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A Superhero Food

Wouldn’t it be great to have a convenience food that was perfect for a quick snack, or part of a meal, nutritious, and priced at only a little more than a large bag of chips? Chances are that you that you already have this food and use it all the time. However, you might not have the real thing, but instead a cheap imitation. If you have bought the cheap imitation instead of the real thing, you and your family are at more risk of diabetes, digestive problems, and possibly even circulation problems.

What is this wonderful yet often degraded food staple? Did you guess it? It’s bread. It has been the “staff of life” for many people for thousands of years. Tools for making bread were found in ruins dating to the Stone Age in Israel. Ancient Egyptians made a coiled flatbread, and their descendants continue to make it today.

But beware! A lot of what modern food stores sell as “bread” really is not the healthy whole grain product that sustained past generations. It is a zombie creation, whose insides have been replaced with lifeless artificial stuffing. Many commercial manufacturers today use flour from grains whose grain structure (fiber) is removed, as well as their “germ,” or protein part. It is then pulverized into a powder. This type of flour makes bread really soft. Wonderbread, for example, boasts about its softness. Many producers also add sugar, and preservatives to lengthen these so-called breads’ shelf lives. These products don’t “spoil” by getting hard or moldy. I have noticed even bugs avoid them.

Whole grain, living bread is another matter. It can be purchased at most grocery stores. It costs more per loaf than the zombie bread, but you get more than puffed up fluff. When you buy it you get fiber which is vital to controlling blood sugar, process digestion, and possibly lowering cholesterol. (K. McManus,R.D. in Harvard Health Letter March 2020). You get B vitamins like niacin and thiamine, vitamin E, and minerals magnesium and zinc.( You get them in a natural form, as opposed to their being added separately to flour.

Seek out real natural bread as opposed to the fake model. To find it, you only have to do one important thing: check the label. I checked the label on Wonder Bread. Here’s what I found: it lists almost no fiber. Near zero. (Remember, they boast of it of being “soft.)” It has a huge 650 calories per slice, with some high fructose corn syrup, 130 mg of sodium, and added vitamins. Compare it to Dave’s Organic Whole Grain bread which has 3 grams of fiber in a total of 12 grams carbs, which is a great ratio (four.) It has 60 calories per slice, and 100 mg. sodium. Is it really a contest between these two?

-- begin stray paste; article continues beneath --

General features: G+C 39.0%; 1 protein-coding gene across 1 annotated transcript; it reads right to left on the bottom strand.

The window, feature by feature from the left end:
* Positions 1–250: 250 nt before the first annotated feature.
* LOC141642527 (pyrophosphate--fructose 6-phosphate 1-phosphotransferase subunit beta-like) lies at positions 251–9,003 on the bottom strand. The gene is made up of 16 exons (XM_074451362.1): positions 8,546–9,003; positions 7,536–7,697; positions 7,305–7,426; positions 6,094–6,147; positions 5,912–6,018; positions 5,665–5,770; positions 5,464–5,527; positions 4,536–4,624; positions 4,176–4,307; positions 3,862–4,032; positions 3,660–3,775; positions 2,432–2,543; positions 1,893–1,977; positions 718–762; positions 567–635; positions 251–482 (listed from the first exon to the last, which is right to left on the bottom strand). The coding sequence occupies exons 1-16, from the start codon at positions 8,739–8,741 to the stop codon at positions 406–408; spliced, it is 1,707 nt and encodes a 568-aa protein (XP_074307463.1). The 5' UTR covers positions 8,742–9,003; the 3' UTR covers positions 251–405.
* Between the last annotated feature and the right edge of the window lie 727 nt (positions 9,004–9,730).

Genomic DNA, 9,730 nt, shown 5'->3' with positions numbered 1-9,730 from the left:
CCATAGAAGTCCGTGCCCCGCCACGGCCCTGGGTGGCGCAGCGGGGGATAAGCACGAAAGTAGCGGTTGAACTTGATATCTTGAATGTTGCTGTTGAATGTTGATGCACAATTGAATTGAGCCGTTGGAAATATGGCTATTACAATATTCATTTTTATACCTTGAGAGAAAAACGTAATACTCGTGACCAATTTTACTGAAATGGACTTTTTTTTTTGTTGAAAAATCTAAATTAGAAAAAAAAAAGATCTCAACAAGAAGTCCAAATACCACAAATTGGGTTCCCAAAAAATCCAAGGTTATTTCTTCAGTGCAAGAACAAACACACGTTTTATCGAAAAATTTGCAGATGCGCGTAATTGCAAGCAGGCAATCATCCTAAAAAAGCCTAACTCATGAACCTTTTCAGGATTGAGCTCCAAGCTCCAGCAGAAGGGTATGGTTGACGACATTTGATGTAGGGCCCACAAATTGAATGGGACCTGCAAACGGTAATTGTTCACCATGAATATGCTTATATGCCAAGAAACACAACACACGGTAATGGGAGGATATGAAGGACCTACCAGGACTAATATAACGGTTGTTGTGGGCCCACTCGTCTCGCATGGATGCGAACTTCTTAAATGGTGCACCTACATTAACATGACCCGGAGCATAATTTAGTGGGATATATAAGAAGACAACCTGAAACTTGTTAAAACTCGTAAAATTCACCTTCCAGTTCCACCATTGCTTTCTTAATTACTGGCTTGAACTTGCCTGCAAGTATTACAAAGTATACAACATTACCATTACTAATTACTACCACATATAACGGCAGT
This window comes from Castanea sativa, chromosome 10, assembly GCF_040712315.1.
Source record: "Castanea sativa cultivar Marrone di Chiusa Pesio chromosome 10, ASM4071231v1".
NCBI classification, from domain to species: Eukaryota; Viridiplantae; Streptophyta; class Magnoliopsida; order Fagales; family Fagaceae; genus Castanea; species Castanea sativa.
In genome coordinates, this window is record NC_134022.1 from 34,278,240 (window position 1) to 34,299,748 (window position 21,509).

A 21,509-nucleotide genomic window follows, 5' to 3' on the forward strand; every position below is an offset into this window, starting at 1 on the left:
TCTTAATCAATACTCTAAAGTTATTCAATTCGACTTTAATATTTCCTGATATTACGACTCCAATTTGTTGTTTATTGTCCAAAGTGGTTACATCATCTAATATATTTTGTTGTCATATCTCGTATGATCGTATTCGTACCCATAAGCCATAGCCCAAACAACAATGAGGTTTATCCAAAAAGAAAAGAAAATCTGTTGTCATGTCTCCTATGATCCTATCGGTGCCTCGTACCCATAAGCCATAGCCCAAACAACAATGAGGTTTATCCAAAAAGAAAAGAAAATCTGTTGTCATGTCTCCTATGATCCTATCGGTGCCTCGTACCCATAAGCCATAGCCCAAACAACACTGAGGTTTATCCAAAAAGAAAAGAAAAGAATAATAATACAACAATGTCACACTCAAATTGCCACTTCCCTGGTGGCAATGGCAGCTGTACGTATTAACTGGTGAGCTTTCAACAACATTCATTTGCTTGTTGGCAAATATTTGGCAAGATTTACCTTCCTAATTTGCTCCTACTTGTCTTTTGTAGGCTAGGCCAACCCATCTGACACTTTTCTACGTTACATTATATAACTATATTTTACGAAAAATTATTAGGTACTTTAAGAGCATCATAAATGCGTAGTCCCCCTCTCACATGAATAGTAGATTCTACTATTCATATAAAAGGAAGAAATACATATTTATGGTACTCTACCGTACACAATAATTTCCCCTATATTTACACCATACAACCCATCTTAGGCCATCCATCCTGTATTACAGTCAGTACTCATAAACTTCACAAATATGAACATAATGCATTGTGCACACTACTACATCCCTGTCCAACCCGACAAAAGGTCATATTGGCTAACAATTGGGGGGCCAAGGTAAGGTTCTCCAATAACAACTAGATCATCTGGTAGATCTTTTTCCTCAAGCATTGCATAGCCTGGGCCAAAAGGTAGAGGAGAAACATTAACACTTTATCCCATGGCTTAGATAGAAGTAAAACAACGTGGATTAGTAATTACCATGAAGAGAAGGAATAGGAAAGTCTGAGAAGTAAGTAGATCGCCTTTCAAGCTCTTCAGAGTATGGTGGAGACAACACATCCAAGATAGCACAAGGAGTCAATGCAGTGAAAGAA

You can also get bread made from sprouted grains instead of ground flour. One commercial brand of sprouted grain bread is Food for Life. It is made from sprouted seeds of wheat, rye, and other grains. A slice has 80 calories, 3 grams of fiber in a total of 15 carbs, 80 mg. sodium, 4 g. protein, and 1 g. sugar.

The nutrition expert mentioned above recommends you make sure the first ingredient on the bread’s package label states “whole grain,” that you avoid breads that have ingredients ending in “ose” (indicating sugars), and that you skip products with additives such as monoglycerides, BHA, or saturated fat.

That’s all you have to do to have the health and convenience of bread at your fingertips. Maybe healthy whole grain bread won’t be promoted like a Cheetos snack. You’re unlikely to view a video of exuberant party goers gathered around a bowl of it. But remember, the same 1g whole.bread serving also won’t have Cheetos’ 1600 calories, 1.5g. of saturated fat, and the 250mg. of sodium. It will undoubtedly have more fiber and healthy nutrients.

Bread is an example of an item where simple is best: few ingredients, and the least processed. Sure, some people have to adjust their diet to particular health issues, like gluten intolerance. And certainly there are many additional ways to get the recommended daily goal of four servings of whole grain. That said, healthy bread is a great “super-hero” for convenience and health. Top it, dip it, crumble it, and thrive.

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